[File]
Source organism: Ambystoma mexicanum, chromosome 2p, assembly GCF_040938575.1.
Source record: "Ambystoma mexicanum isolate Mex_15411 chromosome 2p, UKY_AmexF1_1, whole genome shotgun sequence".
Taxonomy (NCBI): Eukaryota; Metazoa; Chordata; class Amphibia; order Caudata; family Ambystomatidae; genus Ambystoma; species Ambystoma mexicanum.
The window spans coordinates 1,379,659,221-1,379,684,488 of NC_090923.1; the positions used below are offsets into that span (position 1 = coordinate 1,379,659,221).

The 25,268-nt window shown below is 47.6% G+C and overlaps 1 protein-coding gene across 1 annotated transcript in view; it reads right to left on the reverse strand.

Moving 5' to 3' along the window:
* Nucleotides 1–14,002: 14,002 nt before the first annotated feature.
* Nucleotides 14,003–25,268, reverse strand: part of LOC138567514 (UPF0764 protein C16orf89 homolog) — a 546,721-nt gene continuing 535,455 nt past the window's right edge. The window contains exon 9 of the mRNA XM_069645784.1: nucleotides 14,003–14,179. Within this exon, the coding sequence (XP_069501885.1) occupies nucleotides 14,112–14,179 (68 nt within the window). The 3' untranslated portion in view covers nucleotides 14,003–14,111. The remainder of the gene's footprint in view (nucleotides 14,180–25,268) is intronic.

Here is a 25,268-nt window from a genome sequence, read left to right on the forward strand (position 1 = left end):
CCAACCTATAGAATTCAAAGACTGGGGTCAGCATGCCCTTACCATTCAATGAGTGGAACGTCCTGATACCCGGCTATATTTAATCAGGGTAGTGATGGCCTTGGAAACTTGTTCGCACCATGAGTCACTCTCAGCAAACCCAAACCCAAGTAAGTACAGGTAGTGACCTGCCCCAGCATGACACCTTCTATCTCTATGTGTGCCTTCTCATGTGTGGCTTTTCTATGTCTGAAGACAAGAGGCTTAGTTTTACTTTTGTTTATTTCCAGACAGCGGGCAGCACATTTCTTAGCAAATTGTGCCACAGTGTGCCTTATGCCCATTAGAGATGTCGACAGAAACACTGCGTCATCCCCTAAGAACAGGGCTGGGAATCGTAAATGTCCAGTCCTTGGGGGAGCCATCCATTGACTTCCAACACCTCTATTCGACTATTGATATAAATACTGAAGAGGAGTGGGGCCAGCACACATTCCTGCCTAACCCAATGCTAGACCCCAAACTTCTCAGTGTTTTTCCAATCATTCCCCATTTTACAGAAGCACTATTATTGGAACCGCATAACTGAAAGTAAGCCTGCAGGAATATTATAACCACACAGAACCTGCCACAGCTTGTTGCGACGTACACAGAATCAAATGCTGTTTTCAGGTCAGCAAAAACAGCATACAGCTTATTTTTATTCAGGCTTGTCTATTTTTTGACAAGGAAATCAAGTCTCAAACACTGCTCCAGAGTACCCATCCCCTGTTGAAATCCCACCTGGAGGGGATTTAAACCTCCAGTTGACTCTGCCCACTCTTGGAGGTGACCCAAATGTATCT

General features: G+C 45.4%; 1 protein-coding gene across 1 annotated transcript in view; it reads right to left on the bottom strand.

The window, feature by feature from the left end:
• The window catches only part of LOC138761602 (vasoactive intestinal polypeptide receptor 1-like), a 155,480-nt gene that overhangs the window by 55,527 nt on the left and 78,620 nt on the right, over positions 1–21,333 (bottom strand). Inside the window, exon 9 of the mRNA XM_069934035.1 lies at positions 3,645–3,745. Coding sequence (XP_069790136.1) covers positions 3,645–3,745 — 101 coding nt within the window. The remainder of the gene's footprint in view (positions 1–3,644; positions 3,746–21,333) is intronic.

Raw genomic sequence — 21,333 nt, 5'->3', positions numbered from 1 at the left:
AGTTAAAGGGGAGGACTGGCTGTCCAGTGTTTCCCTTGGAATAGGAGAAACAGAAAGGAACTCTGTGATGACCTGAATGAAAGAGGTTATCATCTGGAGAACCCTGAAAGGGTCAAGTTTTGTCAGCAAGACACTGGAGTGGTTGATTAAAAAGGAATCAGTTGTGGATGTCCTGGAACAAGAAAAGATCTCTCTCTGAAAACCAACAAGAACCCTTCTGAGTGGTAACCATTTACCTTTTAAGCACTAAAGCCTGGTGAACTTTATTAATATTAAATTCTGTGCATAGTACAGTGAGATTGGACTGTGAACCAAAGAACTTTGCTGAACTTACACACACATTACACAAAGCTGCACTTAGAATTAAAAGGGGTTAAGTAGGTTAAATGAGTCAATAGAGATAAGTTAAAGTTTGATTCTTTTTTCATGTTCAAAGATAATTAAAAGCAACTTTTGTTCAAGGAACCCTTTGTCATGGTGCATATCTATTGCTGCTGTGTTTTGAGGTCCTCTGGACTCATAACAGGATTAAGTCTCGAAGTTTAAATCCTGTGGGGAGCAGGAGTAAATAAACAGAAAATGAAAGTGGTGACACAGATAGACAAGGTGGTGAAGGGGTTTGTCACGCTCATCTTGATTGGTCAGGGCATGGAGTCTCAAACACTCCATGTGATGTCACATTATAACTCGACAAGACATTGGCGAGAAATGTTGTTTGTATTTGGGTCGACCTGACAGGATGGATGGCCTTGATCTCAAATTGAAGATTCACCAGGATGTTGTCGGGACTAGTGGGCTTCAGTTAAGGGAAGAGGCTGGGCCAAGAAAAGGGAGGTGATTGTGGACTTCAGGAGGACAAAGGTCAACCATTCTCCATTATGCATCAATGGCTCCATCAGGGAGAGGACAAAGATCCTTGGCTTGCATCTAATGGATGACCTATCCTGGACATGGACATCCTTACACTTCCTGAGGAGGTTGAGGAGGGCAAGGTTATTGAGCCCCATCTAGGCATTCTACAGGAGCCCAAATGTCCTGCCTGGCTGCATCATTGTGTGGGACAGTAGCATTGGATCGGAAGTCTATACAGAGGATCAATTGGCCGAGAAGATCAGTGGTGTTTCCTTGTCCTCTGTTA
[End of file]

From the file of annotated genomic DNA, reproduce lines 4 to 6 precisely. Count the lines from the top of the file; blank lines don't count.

The window spans coordinates 1,379,659,221-1,379,684,488 of NC_090923.1; the positions used below are offsets into that span (position 1 = coordinate 1,379,659,221).

The 25,268-nt window shown below is 47.6% G+C and overlaps 1 protein-coding gene across 1 annotated transcript in view; it reads right to left on the reverse strand.

Moving 5' to 3' along the window: